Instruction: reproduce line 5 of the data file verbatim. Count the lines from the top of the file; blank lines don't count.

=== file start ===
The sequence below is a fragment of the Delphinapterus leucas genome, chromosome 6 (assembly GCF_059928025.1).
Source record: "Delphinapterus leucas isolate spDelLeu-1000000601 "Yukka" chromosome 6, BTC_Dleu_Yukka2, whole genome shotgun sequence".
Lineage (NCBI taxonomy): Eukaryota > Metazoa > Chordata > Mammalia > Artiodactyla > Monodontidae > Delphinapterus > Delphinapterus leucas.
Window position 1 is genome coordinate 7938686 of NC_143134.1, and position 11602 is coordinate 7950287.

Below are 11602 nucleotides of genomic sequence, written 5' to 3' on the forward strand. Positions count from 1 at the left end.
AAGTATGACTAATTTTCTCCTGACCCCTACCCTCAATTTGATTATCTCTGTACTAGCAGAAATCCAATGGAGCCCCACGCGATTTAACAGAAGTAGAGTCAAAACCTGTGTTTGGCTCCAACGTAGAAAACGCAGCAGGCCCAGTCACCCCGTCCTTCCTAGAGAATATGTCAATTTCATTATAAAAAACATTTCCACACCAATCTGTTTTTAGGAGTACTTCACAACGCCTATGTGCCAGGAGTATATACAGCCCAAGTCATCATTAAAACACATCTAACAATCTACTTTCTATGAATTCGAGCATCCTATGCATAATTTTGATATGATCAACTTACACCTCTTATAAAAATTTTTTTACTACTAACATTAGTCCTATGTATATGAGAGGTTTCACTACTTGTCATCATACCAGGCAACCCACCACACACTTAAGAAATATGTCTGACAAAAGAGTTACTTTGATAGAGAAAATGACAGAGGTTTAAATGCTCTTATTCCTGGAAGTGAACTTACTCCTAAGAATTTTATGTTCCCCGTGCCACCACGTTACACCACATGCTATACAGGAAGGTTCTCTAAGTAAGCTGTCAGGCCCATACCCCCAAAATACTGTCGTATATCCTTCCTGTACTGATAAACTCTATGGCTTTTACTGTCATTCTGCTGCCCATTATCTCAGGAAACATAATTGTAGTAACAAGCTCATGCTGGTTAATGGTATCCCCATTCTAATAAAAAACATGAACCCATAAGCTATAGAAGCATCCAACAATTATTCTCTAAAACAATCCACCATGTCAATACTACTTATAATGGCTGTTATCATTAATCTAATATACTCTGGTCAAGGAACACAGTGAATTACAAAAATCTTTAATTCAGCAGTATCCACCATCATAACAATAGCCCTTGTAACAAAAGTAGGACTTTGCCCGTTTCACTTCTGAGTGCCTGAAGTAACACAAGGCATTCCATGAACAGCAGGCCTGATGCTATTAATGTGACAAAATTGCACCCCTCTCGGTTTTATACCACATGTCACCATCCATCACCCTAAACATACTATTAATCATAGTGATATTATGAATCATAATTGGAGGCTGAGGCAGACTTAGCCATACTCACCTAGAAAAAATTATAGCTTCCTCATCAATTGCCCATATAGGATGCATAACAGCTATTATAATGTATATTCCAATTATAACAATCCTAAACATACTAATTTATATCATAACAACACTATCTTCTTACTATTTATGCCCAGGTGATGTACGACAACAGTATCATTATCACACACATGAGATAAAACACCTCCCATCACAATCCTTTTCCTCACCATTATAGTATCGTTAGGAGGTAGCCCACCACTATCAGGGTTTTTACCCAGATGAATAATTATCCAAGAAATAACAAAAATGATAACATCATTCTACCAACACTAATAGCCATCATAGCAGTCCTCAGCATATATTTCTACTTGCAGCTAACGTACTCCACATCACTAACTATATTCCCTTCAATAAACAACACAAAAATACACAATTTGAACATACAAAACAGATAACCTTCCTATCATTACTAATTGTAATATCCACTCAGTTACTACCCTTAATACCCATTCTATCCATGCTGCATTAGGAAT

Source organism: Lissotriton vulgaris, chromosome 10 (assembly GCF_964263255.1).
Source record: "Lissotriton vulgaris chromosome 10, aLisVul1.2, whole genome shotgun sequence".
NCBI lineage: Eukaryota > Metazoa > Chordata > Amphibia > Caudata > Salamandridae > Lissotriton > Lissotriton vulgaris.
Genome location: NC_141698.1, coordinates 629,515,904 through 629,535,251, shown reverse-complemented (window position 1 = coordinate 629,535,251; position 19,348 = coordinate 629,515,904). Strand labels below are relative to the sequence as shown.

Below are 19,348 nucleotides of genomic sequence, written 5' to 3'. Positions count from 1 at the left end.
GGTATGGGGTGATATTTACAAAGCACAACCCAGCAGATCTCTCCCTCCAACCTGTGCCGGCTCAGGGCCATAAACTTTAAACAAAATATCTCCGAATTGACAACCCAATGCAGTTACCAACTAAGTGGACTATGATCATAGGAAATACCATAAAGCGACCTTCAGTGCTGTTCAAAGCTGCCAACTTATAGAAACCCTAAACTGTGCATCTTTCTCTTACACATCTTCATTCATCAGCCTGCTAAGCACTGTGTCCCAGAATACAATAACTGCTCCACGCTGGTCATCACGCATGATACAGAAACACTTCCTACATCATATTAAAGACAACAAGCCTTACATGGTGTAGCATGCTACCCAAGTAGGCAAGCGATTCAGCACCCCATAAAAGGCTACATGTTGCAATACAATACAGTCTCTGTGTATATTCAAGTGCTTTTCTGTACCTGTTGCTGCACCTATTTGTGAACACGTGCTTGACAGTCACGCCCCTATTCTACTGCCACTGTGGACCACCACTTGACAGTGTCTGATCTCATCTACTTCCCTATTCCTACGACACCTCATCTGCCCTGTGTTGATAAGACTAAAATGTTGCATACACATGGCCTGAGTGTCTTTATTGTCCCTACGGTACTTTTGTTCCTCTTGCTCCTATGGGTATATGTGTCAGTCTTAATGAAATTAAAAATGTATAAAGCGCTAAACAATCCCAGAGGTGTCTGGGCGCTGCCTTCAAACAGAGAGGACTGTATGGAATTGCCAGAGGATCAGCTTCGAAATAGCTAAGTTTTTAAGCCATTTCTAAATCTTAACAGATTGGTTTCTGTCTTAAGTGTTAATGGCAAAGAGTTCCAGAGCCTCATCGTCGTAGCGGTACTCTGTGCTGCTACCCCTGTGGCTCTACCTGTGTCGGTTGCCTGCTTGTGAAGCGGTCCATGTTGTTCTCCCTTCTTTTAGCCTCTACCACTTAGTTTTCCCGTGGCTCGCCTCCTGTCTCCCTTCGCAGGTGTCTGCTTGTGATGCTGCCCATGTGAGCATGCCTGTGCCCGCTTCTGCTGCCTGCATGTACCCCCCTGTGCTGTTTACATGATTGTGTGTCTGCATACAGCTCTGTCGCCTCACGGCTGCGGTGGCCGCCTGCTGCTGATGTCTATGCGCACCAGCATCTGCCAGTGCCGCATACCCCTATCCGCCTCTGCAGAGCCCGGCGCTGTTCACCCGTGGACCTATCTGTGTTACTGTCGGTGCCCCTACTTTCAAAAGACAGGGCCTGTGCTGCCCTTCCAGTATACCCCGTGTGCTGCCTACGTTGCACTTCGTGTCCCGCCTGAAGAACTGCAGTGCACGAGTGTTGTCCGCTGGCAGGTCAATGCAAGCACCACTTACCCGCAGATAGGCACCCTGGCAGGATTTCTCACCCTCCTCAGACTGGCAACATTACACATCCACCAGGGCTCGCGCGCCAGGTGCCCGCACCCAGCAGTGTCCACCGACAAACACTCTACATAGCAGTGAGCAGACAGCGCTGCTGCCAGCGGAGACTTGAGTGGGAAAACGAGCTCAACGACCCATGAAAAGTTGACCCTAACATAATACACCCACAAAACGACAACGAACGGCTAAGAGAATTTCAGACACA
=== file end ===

Below are 11602 nucleotides of genomic sequence, written 5' to 3' on the forward strand. Positions count from 1 at the left end.